internetnews.com looks at the issues surrounding the Hague
Convention on Jurisdiction and Foreign Judgments, which aims to
delineate global rules for cross-border litigation and set new
rules for online copyrights, free speech and e-commerce.
Free-speech advocates are concerned that, if ratified, the
Convention would force all global Web sites -- regardless of their
origin -- to conform to the most suffocating and narrow free-speech
laws, such as those of, say, China.
"Under the aegis of the Convention, countries with more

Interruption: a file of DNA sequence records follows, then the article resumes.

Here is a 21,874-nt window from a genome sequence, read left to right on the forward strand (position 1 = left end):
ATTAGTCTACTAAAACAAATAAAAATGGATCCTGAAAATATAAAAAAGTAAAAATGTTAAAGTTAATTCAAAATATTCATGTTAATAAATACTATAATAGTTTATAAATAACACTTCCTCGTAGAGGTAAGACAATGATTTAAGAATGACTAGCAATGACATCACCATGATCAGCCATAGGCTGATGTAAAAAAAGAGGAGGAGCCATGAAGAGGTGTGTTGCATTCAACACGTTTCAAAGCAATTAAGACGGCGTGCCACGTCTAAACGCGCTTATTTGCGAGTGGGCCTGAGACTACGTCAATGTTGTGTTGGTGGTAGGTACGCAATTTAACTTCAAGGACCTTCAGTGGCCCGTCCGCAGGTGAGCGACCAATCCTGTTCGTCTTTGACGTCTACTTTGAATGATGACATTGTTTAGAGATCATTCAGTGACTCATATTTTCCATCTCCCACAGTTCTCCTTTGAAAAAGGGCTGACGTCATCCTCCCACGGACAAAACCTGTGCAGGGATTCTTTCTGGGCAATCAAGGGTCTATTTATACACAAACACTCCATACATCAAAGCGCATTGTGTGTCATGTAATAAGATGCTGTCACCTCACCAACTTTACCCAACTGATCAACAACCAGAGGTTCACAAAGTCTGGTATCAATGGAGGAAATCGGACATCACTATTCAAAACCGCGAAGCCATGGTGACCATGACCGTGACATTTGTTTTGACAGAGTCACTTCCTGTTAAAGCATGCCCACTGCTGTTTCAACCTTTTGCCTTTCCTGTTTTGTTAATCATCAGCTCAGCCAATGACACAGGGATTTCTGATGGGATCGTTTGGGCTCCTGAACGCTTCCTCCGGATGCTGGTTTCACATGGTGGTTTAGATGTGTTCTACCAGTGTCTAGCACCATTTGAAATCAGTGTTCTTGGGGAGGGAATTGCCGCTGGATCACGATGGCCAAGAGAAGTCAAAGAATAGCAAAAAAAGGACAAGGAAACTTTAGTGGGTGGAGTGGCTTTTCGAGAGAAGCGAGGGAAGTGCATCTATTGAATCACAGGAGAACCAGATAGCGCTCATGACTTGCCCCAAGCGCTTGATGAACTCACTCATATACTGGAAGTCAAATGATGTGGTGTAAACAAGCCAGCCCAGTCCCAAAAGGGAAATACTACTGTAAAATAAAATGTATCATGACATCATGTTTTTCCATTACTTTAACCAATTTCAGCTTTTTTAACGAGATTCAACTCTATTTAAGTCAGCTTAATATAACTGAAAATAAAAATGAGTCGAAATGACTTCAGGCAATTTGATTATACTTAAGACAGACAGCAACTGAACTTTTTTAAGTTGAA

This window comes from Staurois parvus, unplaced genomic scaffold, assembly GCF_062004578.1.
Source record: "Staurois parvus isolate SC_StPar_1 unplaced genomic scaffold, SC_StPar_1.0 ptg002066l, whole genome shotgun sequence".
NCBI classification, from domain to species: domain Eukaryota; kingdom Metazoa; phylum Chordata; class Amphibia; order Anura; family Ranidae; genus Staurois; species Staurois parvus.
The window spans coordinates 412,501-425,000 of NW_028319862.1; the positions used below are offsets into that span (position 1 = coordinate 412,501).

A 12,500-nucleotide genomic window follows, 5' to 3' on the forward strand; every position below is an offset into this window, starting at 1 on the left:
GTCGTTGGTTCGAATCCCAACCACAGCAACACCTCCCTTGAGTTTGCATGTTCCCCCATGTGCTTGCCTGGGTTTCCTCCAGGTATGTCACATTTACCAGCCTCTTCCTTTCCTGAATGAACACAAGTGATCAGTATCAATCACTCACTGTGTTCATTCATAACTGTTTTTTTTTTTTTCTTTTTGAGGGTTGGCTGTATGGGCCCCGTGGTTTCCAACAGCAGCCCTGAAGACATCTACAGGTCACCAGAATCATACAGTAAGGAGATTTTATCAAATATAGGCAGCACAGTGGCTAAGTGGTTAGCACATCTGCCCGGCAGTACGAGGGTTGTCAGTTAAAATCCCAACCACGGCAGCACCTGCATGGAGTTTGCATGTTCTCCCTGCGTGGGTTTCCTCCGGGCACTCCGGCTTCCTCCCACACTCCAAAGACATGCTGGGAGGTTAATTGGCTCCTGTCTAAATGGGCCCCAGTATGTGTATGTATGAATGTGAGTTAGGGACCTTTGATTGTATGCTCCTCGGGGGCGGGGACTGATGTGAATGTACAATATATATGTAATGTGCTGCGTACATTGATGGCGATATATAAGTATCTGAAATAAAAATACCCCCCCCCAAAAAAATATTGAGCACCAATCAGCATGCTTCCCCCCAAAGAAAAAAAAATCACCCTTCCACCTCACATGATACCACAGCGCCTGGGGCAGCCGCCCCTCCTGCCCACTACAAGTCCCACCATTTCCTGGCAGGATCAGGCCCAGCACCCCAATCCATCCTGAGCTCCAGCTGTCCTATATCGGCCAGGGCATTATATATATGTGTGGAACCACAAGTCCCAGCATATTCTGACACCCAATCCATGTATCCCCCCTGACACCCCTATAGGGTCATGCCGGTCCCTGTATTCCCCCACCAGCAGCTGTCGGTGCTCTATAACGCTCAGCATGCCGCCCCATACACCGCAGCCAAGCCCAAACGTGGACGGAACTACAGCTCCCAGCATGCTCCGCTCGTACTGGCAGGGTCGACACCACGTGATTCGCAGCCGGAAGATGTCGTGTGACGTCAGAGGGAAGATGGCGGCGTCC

strict requirements may be allowed to crack down on ISPs
(regardless of their country of origin) on the basis of their
customers' content. ISP's, therefore, are concerned that the treaty
will effectively require them to act as Internet content police,
scouring the Web to make sure sites they host don't break the laws
of any convention member country...."
"The Corporate world is equally troubled that the Convention, if
endorsed, could upset e-commerce because it would ostensibly force
Web infrastructure companies to monitor every transmission that
moves over their networks."
"'People don't realize what a disaster this could be,' said
Richard Stallman, president of the Free Software Foundation,
claiming that the Convention aims to regulate all software, not
just the free kind."